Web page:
ALL circuit boards require cleaning after assembly if you want your product to operate properly over it's lifetime. When you take shortcuts, you pay the price with problems. If you fail to plan, then plan to fail. I have seen the problem with the no clean flux since it was designed. There is no such thing as a no clean flux that does not cause problems. Simply look at the chemistry and you will soon see the error of your ways.
Jeffrey Lewis, Display Graphics
The solder paste flux chemistry can be engineered specifically to prevent leakage current / pin drain with high-power, low-standoff components such as DPAKs & QFNs - that are used in high volumes in critical applications such as automotive. Even though there will be "wet flux" under the BTC after reflow, the flux chemistry is designed to prevent hydrogen ions being available for electrochemical migration and failures, even at higher voltages. Using flux-coated preforms along with solder paste to significantly reduce the flux quantity under the BTC is another option, but you will need to factor in additional preform placements, and the associated costs and times involved.
Karthik Vijay, Indium Corporation
It would be helpful to know the type of component that is giving the issue. We are all speculating based on the component being a BTC/QFN. The gentlemen gave good recommendations for reducing the residues. If none of those approaches work for you, there are solder preform solutions that can fix a joint height and significantly reduce solder residues under you component. Feel free to contact me alphaassembly.com
Jerry Sidone, Alpha Assembly Solutions
Bottom Terminated Components, such as QFNs, can leave a significant level of flux residue under the component termination. The high volume of solder under the component in combination with standoff clearances of less than 2 mils can leave a significant level of tacky flux under the component.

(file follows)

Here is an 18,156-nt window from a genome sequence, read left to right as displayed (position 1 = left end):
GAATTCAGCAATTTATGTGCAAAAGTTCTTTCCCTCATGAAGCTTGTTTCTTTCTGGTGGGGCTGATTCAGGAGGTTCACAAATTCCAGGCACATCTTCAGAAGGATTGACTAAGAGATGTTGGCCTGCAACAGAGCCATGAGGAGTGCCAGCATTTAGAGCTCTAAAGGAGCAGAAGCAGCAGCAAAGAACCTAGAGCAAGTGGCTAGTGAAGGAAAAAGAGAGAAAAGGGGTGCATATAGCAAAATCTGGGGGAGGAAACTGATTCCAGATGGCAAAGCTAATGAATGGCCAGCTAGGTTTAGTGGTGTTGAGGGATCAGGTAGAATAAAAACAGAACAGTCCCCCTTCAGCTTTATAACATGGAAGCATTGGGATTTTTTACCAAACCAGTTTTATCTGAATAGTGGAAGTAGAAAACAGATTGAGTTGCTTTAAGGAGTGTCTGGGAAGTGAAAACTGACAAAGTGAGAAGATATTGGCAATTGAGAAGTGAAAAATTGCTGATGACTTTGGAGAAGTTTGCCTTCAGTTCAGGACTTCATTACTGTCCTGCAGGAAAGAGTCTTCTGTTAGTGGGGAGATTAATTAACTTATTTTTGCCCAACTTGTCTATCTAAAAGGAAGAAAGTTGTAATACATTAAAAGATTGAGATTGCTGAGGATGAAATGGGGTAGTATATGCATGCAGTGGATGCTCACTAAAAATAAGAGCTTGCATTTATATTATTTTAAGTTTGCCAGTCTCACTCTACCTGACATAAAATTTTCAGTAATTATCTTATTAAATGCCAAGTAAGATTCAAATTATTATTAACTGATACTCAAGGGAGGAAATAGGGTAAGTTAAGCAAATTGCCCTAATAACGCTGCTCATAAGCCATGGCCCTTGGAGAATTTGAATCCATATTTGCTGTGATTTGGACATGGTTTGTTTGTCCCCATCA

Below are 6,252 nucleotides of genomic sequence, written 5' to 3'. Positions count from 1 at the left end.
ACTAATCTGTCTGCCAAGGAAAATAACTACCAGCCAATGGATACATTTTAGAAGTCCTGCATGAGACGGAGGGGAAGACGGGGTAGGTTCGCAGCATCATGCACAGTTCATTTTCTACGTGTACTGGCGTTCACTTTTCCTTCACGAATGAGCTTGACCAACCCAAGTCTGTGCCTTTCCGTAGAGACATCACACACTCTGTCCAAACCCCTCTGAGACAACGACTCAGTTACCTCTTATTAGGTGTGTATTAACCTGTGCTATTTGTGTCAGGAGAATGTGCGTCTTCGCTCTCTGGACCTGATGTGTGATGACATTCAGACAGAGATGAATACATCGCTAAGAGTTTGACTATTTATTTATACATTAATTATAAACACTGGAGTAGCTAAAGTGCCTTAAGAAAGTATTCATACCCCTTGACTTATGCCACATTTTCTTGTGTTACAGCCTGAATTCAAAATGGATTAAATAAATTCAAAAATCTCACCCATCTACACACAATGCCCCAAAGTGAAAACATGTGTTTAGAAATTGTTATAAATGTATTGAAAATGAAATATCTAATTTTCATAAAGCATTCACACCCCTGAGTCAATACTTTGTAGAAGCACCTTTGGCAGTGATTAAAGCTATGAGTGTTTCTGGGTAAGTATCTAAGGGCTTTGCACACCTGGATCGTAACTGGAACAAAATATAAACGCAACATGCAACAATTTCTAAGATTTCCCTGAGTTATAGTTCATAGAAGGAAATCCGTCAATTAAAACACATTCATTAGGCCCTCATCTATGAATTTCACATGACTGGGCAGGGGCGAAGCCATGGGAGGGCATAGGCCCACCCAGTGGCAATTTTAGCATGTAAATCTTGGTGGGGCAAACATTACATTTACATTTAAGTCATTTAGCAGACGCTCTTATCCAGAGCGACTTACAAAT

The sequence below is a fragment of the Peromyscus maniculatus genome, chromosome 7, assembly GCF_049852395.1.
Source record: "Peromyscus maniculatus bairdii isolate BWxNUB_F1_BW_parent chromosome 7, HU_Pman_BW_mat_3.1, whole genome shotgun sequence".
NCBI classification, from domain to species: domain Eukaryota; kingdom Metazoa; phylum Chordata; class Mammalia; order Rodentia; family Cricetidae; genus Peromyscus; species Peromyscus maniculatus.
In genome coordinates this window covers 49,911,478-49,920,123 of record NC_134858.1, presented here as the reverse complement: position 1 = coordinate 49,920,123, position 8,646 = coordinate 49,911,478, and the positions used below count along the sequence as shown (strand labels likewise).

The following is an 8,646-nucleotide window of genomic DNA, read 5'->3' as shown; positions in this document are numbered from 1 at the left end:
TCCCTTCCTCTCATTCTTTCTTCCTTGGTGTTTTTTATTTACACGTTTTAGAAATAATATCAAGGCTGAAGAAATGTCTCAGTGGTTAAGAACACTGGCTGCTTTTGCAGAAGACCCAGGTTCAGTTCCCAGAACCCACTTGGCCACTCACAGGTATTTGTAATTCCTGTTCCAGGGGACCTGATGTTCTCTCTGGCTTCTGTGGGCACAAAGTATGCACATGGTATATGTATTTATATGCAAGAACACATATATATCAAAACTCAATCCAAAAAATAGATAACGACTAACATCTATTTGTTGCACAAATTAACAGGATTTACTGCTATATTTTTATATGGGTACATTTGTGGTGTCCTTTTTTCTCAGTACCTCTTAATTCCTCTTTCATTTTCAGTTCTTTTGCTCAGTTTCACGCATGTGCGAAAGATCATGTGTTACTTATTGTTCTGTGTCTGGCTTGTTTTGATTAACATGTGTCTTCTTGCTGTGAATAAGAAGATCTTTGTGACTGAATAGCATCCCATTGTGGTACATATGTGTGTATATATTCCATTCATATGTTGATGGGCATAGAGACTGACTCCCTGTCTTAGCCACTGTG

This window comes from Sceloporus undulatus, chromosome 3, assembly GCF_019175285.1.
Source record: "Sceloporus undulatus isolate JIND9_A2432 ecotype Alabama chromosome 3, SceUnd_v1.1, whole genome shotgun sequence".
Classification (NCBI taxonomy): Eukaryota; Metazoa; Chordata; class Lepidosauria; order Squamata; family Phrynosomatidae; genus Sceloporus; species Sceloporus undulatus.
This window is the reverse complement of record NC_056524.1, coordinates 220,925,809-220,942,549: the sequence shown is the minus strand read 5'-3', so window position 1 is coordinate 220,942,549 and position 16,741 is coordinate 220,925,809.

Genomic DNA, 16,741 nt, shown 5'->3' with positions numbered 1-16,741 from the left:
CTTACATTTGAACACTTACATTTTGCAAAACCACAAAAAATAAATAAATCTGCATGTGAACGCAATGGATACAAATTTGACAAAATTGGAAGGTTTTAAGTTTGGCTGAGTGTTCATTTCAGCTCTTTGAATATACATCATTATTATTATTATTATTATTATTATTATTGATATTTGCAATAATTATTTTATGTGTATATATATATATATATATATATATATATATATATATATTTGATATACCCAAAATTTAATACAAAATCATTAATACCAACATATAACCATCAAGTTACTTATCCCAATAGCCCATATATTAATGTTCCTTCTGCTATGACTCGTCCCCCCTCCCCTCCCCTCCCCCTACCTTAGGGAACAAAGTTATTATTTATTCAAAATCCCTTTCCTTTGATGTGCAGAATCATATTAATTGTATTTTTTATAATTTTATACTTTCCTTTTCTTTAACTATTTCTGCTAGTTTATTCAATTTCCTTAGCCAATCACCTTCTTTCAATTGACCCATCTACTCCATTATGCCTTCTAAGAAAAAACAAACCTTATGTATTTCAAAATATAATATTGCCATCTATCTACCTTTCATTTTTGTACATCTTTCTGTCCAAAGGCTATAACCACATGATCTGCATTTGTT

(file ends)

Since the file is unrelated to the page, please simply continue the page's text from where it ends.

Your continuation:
As the solder in the ground lug reflows, large voids can form due to poor flux outgassing. The flux in the streets accumulate and further block outgassing channels.
Many research studies find that this flux is active and will form leakage currents in the presence of humidity and bias.
Board design options that increase standoff gaps and place thermal vias in the area of the ground lug will help. Both of these design options improve outgassing and reduce ionic constituents in the residue left behind.
Mike Bixenman, Kyzen Corporation
The gummy residue under the QFN is flux trapped by the sealing of the flux at the edge of the QFN perimeter pads. Since the QFN is pulled down to 1.5 to 0.5 mils off the board surface it holds the flux activators and does not allow proper volitization of the flux.
Two QFNs locations on a board and the one with a QFN placed will have a no clean flux residue level of 180-225 ug/in2 of WOA, where the QFN pad with no component will have a WOA level of 10-20 ug/in2. No Clean flux is only inert if the carrier and activators volitalize and vent properly.
No clean does not mean no residue. If you would like to see dendrites growing through the gooey flux or measured parasitic leakage contact me at www.foresiteinc.com. No the high voltage does not but even low voltage with sensitive circuits will failure or RF circuits between the power pad and ground plane.
Terry Munson, Terry Munson, USA
I'd like to hear you discuss more the failure analysis aspect of the original question. You theorize that the gummy material is no-clean flux residue, and possibly a process indicator.
But shouldn't it be inert? If the natural evaporation process of the interior flux compounds was inhibited by a perimeter barrier of flux, would that render the resulting residue active? Does the high voltage increase the sensitivity of the circuit to current leakage?